This one hurts; Blazers get banged up against the Kings

Kings earn for road win of season

By Candace Buckner, Columbian staff writer

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By Candace Buckner

Columbian staff writer

PORTLAND — The doors to the Trail Blazers locker room opened up after their 99-80 Saturday night defeat and revealed a bruised, beaten and weary team.

J.J. Hickson sat thumbing through his phone, bags filled of ice cubes soothing both knees.

Joel Freeland wore gauze around his torso, wrapped so tightly it hugged him like a bikini.

“What happened to your shoulder,” teammate Sasha Pavlovic asked him.

“No,” Freeland responded. “Back.”

The medical attention paid to Hickson and Freeland could only be considered as preventative measures. The drudge of an NBA season can take a toll on a human body. After all, the team just endured a seven-game road trip.

But, after Saturday night, the Blazers have very real concerns, a double whammy of distress with starters Nicolas Batum (sore back) and Wesley Matthews (left hip contusion, left hip flexor strain) both leaving the game with injuries.

“It’s worse (from) when I started the game,” Batum said, his voice somber yet sounding an alarm for all Blazer fans.

“I wouldn’t be able to play tomorrow if we had a back to back,” Matthews said as he rubbed his hands together – and he shouldn’t be the only one concerned that his streak of playing 250 consecutive games could be endangered.

While Batum and Matthews need a day off, the rest of the Blazers (8-12) still have Sunday to recover and try to place a Band-Aid over their problems.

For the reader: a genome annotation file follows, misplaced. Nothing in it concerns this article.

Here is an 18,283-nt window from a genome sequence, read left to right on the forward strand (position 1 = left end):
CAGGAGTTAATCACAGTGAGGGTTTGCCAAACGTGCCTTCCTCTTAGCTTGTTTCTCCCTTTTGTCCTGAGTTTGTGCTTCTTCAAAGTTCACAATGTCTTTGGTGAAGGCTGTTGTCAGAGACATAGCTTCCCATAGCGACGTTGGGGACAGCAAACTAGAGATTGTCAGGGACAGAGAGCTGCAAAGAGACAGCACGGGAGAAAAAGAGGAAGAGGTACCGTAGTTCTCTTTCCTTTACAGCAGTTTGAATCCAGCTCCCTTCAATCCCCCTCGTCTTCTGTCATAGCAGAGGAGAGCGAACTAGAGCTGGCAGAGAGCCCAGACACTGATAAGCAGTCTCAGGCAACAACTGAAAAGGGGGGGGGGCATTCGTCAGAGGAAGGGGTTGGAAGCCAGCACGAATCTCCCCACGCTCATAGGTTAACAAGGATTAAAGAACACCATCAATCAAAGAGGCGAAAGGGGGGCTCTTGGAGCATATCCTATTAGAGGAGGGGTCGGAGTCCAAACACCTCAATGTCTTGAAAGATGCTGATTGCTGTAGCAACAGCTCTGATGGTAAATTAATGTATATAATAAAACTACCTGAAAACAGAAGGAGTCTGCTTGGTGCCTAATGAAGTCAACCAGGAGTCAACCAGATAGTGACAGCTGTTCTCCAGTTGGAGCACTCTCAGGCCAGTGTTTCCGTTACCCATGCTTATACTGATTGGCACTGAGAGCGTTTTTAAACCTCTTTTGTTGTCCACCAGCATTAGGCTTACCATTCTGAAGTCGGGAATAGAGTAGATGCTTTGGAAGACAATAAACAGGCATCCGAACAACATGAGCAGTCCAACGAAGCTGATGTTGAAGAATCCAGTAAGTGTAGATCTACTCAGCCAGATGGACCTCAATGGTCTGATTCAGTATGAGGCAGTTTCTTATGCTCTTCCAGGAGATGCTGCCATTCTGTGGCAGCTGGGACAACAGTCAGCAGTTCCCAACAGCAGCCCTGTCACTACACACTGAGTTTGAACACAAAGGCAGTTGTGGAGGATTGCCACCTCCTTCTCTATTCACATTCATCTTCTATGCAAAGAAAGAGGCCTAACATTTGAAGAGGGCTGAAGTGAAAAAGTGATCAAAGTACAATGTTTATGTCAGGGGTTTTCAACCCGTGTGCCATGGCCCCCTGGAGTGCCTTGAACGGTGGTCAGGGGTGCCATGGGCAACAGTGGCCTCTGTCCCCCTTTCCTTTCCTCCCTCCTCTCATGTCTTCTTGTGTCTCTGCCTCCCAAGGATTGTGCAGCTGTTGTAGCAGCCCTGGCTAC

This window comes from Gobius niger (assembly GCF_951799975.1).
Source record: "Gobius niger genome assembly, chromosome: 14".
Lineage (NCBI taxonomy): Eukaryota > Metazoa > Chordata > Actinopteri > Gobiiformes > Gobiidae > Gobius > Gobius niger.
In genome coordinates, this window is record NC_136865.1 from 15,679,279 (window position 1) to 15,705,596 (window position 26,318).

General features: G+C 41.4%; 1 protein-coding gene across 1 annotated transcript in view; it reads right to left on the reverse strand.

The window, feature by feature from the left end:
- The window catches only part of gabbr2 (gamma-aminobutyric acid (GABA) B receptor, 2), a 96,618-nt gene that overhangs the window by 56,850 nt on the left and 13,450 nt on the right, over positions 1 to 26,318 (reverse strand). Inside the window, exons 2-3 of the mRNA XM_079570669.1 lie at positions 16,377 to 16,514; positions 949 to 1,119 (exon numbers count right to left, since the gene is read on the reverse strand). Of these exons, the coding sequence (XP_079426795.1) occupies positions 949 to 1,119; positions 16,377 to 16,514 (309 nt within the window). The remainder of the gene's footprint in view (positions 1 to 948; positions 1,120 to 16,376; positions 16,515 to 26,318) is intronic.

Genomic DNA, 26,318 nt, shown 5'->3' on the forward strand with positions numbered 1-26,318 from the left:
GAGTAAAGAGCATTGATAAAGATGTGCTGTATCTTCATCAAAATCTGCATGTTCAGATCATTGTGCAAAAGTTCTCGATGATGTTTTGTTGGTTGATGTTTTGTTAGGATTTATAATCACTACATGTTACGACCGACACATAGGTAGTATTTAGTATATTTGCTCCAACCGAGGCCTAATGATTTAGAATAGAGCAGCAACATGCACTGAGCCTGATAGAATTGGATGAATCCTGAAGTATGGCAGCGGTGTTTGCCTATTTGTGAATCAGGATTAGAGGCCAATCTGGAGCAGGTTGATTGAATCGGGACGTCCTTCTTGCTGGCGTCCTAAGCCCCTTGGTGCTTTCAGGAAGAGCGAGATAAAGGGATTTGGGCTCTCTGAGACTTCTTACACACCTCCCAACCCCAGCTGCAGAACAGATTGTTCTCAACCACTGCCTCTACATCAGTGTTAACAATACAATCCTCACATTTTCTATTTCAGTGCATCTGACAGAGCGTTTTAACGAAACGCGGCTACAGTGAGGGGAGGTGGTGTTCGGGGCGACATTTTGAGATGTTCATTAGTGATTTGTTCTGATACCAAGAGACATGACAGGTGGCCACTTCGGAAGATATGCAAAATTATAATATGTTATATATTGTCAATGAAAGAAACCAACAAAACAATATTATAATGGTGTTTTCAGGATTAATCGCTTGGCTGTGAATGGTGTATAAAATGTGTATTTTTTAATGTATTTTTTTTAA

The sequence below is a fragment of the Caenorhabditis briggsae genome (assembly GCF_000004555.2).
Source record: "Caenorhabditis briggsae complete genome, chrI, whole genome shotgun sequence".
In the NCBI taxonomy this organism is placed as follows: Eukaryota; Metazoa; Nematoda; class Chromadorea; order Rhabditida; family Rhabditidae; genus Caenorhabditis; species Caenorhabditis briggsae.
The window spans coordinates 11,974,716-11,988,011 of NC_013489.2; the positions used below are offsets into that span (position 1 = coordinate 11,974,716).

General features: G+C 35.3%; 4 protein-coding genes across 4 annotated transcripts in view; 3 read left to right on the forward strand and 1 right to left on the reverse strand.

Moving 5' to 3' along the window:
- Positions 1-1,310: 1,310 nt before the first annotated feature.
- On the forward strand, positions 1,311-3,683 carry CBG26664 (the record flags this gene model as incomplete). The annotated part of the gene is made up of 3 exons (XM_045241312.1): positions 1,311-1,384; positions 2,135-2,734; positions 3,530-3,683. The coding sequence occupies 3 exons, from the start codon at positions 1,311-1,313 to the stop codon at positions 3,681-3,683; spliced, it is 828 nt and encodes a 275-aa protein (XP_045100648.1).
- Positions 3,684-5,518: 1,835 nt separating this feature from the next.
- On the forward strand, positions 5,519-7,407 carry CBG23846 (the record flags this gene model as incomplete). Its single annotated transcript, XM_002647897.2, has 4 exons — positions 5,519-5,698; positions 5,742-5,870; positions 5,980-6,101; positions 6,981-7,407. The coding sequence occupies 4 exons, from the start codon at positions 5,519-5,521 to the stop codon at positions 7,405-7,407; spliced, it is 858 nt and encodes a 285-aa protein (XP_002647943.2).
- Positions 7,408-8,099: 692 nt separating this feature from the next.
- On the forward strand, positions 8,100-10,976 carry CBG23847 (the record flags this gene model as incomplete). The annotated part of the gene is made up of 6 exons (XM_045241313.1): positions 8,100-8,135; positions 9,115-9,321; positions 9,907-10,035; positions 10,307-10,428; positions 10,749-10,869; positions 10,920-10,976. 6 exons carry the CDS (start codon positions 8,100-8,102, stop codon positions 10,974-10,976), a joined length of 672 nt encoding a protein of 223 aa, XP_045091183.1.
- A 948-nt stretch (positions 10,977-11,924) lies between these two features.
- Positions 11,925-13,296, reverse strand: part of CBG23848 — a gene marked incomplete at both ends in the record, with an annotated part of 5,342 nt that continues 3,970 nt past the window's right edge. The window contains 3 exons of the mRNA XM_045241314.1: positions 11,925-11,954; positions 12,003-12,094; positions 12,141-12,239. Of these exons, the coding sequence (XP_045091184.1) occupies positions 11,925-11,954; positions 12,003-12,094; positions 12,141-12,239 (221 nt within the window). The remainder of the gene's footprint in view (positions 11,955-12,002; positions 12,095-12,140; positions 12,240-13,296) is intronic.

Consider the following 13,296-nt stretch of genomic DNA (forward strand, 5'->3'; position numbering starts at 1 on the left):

The Blazers returned to the Rose Garden for the first time since November 23, and looked too comfortable back home while committing nine first-quarter turnovers. Batum, who was a game-time decision, attempted to battle through the pain but threw away three possessions on his own and did not score before Luke Babbitt subbed in for him.

“I tried to attack (but) I feel like I have no power, no jump,” Batum said. “Each time I tried to push, my legs would go like I have no power. I couldn’t really move, couldn’t really run, couldn’t jump. So that’s why I turned the ball over like three times in the first five minutes because I was kind of lost. I couldn’t really do anything.”

Neither could his healthy teammates. Coach Terry Stotts used 10 players through that first quarter but the sloppy play continued with each lineup and Sacramento took the 30-18 lead.

“Well, nine turnovers in the first quarter got us off to a bad start,” Stotts said. “That set the tone for the rest of the game.”

In the second quarter, Babbitt nailed back-to-back 3-pointers to cut the deficit in half. When Matthews returned to action and replaced Babbitt at the 7:47 mark, he moved to the small forward position and filled in nicely for Batum’s missing offense.

Matthews was active – driving for shots at the rim and drilling downtown jumpers – and the burst was the principal reason behind his 14 points.